My buddy Ed writing about Bar Rescue the way I like to see not-important things written about. Which is to say volubly and with lots of allusions.
Last fall I spent almost a month in Turkey, and I have yet to write a thing about it. It has crossed my mind many times in the interim, the peculiarity of this lapse, and I am still not sure how best to account for my reticence.
As one should imagine it is not for the lack of material – my entire time there was one of almost uninterrupted culinary richness, from tart, thick-skinned yogurt to sweaty chambers of steamed hamburgers on Taksim square, incredible lamb cağ kebabı to incredibly tripey kokorec, ayran every day, tea every hour, spicy pickled turnip juice, lamb omelette, eating stuffed mussels on the street corner and oranges from my friend Elif’s backyard, one hundred feet from the saltiest sea that has ever had me, mint and freshly hulled pinto beans, olives, mint, olives, mint, more yogurt, cucumbers, repeat. Listening to Bolt Thrower and Goathorn in a bathroom-sized metal bar in Beyoğlu. Watching Bergman on a laptop, drunk in a cave hotel in Cappadocia. Seeking, but being too ill-prepared to know where to look for, some trace of James Baldwin’s life in Istanbul, four decades ago.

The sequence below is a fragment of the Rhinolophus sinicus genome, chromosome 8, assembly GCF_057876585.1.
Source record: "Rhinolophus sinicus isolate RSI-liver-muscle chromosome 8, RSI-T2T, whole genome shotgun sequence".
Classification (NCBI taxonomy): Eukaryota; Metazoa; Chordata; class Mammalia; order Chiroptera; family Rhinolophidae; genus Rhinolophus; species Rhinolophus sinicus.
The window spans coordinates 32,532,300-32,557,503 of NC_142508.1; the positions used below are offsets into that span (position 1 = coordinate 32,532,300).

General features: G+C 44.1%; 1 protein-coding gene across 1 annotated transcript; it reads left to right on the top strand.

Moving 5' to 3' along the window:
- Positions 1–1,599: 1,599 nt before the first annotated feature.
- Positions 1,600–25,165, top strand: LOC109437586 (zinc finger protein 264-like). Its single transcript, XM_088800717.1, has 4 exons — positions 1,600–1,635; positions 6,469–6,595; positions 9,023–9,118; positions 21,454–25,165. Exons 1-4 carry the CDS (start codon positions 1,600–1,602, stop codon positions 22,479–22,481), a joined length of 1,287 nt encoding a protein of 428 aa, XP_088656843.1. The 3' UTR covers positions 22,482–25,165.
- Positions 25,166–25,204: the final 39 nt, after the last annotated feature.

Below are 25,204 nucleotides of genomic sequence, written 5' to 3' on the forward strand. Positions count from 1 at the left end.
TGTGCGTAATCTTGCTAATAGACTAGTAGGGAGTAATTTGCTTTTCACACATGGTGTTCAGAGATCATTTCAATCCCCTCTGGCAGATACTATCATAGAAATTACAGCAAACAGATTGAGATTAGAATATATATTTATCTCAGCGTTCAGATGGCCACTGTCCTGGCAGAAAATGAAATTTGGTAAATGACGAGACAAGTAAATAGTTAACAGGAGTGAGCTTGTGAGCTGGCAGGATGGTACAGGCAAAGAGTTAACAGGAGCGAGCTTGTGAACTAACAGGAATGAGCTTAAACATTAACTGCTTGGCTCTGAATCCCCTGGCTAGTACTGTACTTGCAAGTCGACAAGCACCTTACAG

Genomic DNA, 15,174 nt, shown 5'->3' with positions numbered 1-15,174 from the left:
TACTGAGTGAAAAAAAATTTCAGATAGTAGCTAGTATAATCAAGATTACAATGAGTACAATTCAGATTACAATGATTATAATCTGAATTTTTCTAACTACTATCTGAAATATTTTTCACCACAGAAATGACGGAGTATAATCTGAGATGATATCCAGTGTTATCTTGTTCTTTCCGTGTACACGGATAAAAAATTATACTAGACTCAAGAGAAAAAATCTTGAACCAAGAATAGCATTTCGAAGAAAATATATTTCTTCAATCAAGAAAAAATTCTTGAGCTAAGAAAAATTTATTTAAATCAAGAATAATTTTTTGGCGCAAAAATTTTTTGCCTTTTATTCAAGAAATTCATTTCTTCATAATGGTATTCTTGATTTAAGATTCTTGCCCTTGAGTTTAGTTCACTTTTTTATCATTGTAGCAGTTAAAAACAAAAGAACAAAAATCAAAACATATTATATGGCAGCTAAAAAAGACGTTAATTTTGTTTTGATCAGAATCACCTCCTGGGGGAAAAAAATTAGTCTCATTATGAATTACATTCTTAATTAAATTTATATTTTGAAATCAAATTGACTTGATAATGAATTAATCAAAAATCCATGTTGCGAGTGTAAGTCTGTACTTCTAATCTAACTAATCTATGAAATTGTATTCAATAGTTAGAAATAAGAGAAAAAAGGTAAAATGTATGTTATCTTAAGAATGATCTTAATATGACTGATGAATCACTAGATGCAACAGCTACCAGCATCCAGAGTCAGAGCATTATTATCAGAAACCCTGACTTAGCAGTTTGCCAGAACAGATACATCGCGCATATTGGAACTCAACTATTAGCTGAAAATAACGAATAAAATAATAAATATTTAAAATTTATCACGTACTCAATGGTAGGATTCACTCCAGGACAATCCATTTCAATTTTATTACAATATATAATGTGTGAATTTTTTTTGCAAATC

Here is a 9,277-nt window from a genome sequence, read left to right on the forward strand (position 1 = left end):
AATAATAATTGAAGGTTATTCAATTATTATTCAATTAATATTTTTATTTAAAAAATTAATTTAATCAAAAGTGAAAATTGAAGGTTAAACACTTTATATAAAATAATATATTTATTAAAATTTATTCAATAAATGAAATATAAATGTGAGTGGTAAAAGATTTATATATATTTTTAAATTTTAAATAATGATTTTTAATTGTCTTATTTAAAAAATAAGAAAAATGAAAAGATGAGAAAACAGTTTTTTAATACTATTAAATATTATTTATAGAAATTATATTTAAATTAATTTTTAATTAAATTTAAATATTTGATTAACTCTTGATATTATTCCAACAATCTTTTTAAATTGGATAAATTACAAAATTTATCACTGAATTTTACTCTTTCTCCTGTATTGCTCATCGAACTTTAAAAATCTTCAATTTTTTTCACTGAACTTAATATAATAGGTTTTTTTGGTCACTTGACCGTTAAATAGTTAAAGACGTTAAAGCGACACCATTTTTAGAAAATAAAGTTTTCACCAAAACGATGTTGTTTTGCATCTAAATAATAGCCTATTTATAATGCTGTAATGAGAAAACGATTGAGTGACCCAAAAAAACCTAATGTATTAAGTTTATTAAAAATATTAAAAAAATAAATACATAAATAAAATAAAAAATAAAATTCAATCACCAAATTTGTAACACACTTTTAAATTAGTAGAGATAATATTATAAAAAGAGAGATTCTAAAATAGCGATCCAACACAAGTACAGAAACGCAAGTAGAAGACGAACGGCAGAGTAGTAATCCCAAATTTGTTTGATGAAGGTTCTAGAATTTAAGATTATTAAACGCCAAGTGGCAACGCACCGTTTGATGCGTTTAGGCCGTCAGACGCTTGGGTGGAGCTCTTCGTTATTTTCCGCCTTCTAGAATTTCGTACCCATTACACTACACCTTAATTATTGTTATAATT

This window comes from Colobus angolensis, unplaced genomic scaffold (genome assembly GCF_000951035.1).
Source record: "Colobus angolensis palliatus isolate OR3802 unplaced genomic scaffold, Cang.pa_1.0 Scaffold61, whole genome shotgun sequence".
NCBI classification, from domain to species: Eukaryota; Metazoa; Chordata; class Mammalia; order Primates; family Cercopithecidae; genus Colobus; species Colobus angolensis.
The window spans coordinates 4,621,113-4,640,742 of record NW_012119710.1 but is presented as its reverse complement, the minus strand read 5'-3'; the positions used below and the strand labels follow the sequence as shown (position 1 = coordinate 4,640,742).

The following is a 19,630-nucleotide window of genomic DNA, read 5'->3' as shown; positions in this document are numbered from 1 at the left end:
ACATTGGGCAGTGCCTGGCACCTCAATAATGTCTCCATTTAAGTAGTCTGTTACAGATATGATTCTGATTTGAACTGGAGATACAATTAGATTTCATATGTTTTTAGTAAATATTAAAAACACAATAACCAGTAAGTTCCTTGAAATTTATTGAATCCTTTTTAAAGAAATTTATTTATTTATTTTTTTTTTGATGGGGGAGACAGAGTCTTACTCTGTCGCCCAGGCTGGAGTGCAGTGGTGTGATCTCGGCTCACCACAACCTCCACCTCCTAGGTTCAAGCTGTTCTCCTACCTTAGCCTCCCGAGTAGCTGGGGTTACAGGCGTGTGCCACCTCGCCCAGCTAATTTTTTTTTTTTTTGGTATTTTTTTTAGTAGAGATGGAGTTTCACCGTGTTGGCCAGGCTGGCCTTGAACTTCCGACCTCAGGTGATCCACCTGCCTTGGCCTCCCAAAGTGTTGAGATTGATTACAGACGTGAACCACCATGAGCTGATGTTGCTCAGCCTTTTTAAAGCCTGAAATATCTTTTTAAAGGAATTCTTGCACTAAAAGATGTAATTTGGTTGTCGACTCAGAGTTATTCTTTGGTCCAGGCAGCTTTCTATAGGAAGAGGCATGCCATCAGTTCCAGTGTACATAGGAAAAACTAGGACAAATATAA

And yet, none of this has made its way to the (figurative) page. On one level this should be unsurprising because I have been writing very little of late. But in part, it is because I don’t know that I know how to tell these stories – or, to tell them responsibly – to relate the experiences without succumbing to the sly, earnest, dishonourable exoticism of so much cultural tourism.
It brings to mind, in a sort of roundabout way, the furor that was generated a few years back by Adam Gollner’s unfortunately-titled Globe & Mail article, “Why You Should Eat in Parc-Ex, Montreal’s Ungentrified Food Paradise,” and the response published by Maisonneuve, “Orientalism, Gentrification and Irony in Parc-Ex.” I don’t mean to rekindle the the whole thing here here, but what struck me about Gollner’s piece, and what seemed to be lost in the ensuing discussion, is how easy it is to slip into a discourse of exoticization when writing about food from / in “other” cultures – at least when one is attempting to write with some literary sensibility and attention to context.